There is no greater country on Earth for entrepreneurship than America. […], Americans are taking risks, embracing new ideas and — most importantly — creating jobs - Eric Ries
To find out whether this is true, Aspire co-founder, Melanie, travelled together with 12 Europeans to the US - from Washington, to Jacksonville, to Seattle and down to Los Angeles. She found out that it is not about the big risks but about the small ones people take everyday like speaking up.
What is the IVLP program and how were you chosen?
IVLP is short for International Visitor Leadership Program which is supported by the US State Department. I got nominated for this program thanks to Aspire and therefore, I would like to share my experiences with you here in this article as well as leverage the learnings for our community. While organizing the exhibition launch event back in May 2014 we were working with the US Embassy in Berne and thats when they nominated me. There are diverse programs ranging from journalism to politics among others, mine was about entrepreneurship & innovation.
Who did you meet at the IVLP?
We were a group of 12 from different European countries and Russia: from Norway, Finland, Belgium, Poland, Slovenia, Czech Republic, Albania, Bosnia & Herzegovina, Romania, Russia, Cyprus and me from Switzerland. Together we met with representatives from the government, non-profits, big corporations as well as startups in four very different US cities
In Jacksonville, Florida, we went to a “Going Global Summit” at a Highschool. There we mentored high school kids about our countries and international careers. When I had to present myself on the microphone in front of the 200 pupils, I have to admit, I was quite nervous. After the mentoring sessions were over, the teachers asked the kids to share their learnings on the mic. Several of them took the mic and just shared openly their thoughts and opinions. I was impressed. I pictured myself as a 17 year old shy girl who would have never dared to speak up in front of 200 people.
In Washington, we met the assistant director of entrepreneurship at the White House. We came into the meeting room, prepared ourselves to listen to the presentation and took out our notebooks ready to start taking notes. Then, he entered and began the meeting by asking us what we wanted to know, what our backgrounds were and what he should talk about. First, I thought well this guy is not prepared at all and hence unprofessional. Nevertheless, we ended up having an interesting conversation about the exact topics that we were interested in. We were most interested in his background in playwriting and how this influenced his entrepreneurial career. Everybody was very eager to listen and ask questions. He could have never guessed and prepared for exactly this great conversation that we ended up having.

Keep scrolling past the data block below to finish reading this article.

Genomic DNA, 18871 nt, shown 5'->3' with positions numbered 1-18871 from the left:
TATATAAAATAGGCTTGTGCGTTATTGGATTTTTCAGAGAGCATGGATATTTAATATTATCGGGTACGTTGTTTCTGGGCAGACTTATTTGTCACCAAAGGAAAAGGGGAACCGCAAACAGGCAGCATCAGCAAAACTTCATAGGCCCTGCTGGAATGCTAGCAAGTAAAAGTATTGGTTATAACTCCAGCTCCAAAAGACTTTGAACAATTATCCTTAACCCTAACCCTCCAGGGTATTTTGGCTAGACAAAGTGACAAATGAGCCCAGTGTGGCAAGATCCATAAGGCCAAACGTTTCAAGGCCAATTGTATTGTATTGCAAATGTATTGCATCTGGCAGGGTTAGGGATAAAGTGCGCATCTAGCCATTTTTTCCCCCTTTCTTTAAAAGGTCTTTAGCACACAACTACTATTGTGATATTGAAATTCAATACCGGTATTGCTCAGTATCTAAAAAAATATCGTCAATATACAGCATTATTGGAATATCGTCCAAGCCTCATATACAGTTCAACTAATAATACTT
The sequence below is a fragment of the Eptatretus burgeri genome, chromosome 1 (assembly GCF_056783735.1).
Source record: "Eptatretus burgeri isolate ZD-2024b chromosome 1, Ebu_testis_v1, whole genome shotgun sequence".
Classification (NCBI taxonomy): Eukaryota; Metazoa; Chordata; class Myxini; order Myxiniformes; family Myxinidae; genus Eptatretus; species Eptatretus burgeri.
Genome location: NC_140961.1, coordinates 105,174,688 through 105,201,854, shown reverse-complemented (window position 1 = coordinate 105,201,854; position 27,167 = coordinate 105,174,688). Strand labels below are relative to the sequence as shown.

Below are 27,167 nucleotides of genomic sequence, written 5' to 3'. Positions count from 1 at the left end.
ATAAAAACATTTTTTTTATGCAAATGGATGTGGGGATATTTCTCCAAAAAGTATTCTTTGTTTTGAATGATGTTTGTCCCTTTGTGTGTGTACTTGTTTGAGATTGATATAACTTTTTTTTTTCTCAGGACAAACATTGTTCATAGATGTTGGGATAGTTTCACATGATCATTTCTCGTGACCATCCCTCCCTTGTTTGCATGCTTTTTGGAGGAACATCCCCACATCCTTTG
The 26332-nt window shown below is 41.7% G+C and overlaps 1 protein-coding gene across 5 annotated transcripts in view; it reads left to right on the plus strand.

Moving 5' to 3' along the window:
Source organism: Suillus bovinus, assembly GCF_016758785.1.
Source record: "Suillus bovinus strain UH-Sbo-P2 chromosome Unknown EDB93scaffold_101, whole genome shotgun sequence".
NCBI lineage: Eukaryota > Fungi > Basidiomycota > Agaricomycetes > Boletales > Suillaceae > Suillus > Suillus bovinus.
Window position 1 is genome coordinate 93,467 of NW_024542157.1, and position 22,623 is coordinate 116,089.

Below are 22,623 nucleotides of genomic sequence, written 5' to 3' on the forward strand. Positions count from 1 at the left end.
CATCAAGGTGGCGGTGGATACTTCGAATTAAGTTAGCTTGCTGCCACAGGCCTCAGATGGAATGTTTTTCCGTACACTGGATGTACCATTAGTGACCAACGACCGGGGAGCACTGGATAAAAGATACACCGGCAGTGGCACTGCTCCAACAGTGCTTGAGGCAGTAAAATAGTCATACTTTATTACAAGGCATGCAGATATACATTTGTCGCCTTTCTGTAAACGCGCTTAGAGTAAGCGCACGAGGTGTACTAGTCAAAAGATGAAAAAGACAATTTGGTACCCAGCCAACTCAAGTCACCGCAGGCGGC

In Seattle, we visited the innovation department at the Boeing corporation. When entering the huge office building we saw lots of pumpkins that were decorated and painted with black marker. Obviously, they did a pumpkin decoration competition. I was surprised to see something so playful in a professional environment. I would have been embarrassed to decorate pumpkins in my former job at a big international corporation.
There are many more moments like these. What these taught me is that
a) its all about taking small personal risks such as to speak up in front of a group
b) not prepare a presentation but ask for expectations and encourage questions
c) never stop being playful!
How will Aspire use the the benefits of the IVLP going forward?
Thanks to the program we gained plenty of insights into the startup ecosystem in the USA. These will help us to better understand the Swiss ecosystem and how to connect the dots. Besides that, some ideas and community initiatives inspired us to take some of their ingredients and add it to our sauce here. Last but not least, we got to know some interesting speakers whom we might be able to bring to Switzerland for the Aspire community.